Because, as I said earlier, some of the very best companies we have worked with at USV got profitable early on in their life and maintained profitability while revenues grew100% year over year for a number of years. It can be done. Maybe the reason that many entrepreneurs don’t think it can be done is nobody is telling them it can. So I’m doing that.

Does It Tell A Story?

The Gotham Gal and I were having breakfast today and talking about a pitch deck one of her portfolio companies had sent her for a critical review before going out on the road to raise money. She told me that she made a bunch of suggested changes because it “needed to tell a story.”

Her point was, and is, that a pitch deck is like any other marketing document, it has to have a narrative and a storyline. The receiver needs to be drawn into the story and enjoy it and be moved by the ending.

Too many decks (and pitches) are full of facts and figures but lack a cohesive narrative that makes them compelling. Dressing the deck up with beautiful visuals can help, but even if you do that and you don’t “tell a story” you are not putting your best foot forward.

So when constructing your pitch and deck think about the story you want to tell. It’s probably not your personal history although that can be part of the story. It’s more likely the story of a problem and a market that you have an idea of how to change. Walk the reader up that mountain and show them the promised land on the other side. That story, when told well, generally does the trick most times.

MBA Mondays Illustrated

I’ve encouraged folks to use the MBA Mondays content in whatever ways they want. It is all creative commons licensed and available to be used freely as long as there is proper attribution. This past week Jason Li emailed me about his illustrated version of MBA Mondays. I took a look and was very pleased to see a curated version of the work with fun illustrations on the table of contents and every post. He also included the best of the comments!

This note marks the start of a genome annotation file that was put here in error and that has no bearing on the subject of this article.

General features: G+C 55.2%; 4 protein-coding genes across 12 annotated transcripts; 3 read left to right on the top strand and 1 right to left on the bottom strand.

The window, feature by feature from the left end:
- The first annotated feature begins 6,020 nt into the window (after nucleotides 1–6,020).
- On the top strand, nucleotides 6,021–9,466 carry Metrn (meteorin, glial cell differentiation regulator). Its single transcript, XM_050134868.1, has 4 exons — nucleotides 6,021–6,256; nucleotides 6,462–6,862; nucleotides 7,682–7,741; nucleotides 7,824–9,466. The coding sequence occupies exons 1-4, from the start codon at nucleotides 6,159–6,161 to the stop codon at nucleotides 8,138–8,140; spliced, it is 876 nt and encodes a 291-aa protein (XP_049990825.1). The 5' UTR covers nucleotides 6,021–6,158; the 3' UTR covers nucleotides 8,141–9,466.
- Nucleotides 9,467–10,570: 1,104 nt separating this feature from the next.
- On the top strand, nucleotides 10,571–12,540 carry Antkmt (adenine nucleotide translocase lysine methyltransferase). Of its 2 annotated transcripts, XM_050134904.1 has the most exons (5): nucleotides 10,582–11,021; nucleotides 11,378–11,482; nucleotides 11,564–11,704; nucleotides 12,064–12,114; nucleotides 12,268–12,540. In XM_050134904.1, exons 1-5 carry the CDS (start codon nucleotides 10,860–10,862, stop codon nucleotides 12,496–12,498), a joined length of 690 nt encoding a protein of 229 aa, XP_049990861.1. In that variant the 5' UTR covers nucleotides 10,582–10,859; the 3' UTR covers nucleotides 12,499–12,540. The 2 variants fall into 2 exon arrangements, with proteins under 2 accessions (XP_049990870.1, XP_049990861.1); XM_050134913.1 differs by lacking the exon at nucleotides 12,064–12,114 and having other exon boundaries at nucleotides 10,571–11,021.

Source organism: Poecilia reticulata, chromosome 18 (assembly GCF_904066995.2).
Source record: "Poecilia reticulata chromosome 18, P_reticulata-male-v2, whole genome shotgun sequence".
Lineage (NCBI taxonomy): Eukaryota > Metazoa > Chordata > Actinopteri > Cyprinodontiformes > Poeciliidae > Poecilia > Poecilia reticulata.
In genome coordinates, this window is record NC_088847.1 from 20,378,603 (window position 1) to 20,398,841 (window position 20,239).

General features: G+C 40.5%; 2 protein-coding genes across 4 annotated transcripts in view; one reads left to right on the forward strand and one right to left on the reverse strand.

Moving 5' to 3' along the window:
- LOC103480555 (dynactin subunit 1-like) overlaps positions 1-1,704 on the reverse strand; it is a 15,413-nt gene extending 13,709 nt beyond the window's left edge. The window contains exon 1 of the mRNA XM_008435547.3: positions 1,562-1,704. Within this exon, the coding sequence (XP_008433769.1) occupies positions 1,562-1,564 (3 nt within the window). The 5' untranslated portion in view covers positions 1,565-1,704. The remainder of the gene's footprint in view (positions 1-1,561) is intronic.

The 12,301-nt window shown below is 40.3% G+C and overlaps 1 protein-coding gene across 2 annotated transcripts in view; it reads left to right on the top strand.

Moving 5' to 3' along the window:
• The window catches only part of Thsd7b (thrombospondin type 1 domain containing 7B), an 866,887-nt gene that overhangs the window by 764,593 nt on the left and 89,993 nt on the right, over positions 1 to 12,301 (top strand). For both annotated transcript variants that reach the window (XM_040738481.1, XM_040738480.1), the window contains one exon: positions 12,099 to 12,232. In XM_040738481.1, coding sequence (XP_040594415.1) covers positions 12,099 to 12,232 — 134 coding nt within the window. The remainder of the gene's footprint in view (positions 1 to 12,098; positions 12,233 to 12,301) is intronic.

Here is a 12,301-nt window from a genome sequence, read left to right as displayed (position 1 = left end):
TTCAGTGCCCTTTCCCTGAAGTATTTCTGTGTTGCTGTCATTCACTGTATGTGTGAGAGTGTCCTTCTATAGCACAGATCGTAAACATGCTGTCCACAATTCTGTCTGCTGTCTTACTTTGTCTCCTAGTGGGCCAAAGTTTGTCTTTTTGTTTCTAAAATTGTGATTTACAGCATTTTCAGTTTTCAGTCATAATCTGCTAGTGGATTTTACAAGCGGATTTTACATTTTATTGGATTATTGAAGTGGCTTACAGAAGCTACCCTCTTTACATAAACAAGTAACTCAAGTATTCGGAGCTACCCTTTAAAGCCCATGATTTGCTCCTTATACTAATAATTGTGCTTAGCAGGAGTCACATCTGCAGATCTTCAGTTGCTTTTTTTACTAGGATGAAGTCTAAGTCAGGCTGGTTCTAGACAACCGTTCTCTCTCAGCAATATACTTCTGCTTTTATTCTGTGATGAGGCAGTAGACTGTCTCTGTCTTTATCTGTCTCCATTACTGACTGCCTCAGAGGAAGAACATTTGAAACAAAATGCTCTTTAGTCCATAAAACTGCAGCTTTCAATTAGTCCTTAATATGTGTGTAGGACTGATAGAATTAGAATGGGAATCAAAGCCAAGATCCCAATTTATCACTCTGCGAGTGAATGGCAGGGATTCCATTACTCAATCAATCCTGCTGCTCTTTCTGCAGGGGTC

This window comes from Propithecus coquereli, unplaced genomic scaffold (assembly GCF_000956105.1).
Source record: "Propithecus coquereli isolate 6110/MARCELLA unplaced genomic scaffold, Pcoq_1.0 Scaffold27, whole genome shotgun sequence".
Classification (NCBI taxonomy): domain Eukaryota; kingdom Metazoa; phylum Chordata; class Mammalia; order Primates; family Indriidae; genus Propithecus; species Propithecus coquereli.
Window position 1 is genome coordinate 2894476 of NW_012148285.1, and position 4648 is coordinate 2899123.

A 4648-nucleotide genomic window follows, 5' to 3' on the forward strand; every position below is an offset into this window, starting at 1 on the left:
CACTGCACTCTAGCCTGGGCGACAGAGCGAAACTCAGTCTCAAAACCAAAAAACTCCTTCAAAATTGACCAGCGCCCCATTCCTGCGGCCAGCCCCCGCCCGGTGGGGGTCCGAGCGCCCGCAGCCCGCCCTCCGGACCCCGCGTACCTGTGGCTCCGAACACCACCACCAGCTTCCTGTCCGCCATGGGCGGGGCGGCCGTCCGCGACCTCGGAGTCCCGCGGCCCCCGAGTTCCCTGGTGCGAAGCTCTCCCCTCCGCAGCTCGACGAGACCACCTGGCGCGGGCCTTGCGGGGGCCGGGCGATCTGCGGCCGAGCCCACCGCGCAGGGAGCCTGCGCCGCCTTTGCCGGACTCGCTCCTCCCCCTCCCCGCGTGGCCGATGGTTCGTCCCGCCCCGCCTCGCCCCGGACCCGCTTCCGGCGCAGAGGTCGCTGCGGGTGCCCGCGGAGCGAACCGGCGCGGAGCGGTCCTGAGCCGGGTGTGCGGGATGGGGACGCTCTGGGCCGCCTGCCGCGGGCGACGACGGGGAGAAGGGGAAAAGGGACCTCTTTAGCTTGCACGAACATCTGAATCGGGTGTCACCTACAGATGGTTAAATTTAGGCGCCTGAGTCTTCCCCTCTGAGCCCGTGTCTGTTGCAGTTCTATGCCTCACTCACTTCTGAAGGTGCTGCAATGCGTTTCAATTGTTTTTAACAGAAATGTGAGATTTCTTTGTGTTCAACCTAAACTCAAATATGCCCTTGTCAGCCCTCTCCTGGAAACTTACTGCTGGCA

This is an example of why creative commons is such a powerful model. He didn’t have to ask my permission to do this. He added value to my work and created a new and possibly better version of it. His work is also creative commons so anyone can take what he did and add to that.

This is how knowledge should work in the digital age. It should be fluid and iterative. The text book is the old model, GitHub is the new model. So thanks Jason for doing exactly what I had hoped would happen with MBA Mondays.

The Buffalo Bet

Last year I went up to Buffalo and talked to their startup community and got a tour of the emerging startup community there. I was impressed by what I saw. Like many cities around the country, Buffalo is betting on tech and tech startups to give their economy a boost.

Part of this bet is the $5mm startup challenge called 43North. I wrote about this last year and it is happening again.

43North is the world’s largest business idea competition. Once again they are awarding $5 million in cash, in the form of a $1 million grand prize, six $500,000 prizes and four $250,000 prizes. Winners also receive space in the 43North incubator, mentorship and access to START-UP NY, which allows companies to operate free of New York State taxes for 10 years.

The competition is open to applicants ages 18 and over from anywhere around the world, in any industry, with a few exceptions, like bricks-and-mortar retail and hospitality. It is free to apply and the first round application is a high-level business summary that takes 20-30 minutes to complete. Applications are due at by June 24.

Last year’s winners hailed from places like Taiwan, Miami, Brooklyn, Toronto and Atlanta and had businesses ranging from biotech to a virtual fitting room. All 11 winners are located in Buffalo and most of them in an incubator facility located in the heart of the Buffalo Niagara Medical Campus in free space with services, classes, training, support and mentors.

This is all part of NY State Governor Andrew Cuomo’s Buffalo Billion, a huge investment in Buffalo, which once was the 8th largest city in the US. The decline of the manufacturing and related transportation businesses in the midwest in the 20th century changed all of that. But we are in a new era, one defined by technology, and Buffalo wants a part of that. If you want to be part of that resurgence and get some much needed capital for your business too, check out 43North.

Rinse And Repeat

I’d like to call out a really great blog post (and talk) my colleague Nick Grossman delivered last week. He called it Venture Capital vs Community Capital, but to me its about the endless cycle of domination and disruption that plays out in the tech sector. This bit from the post rings so true to me: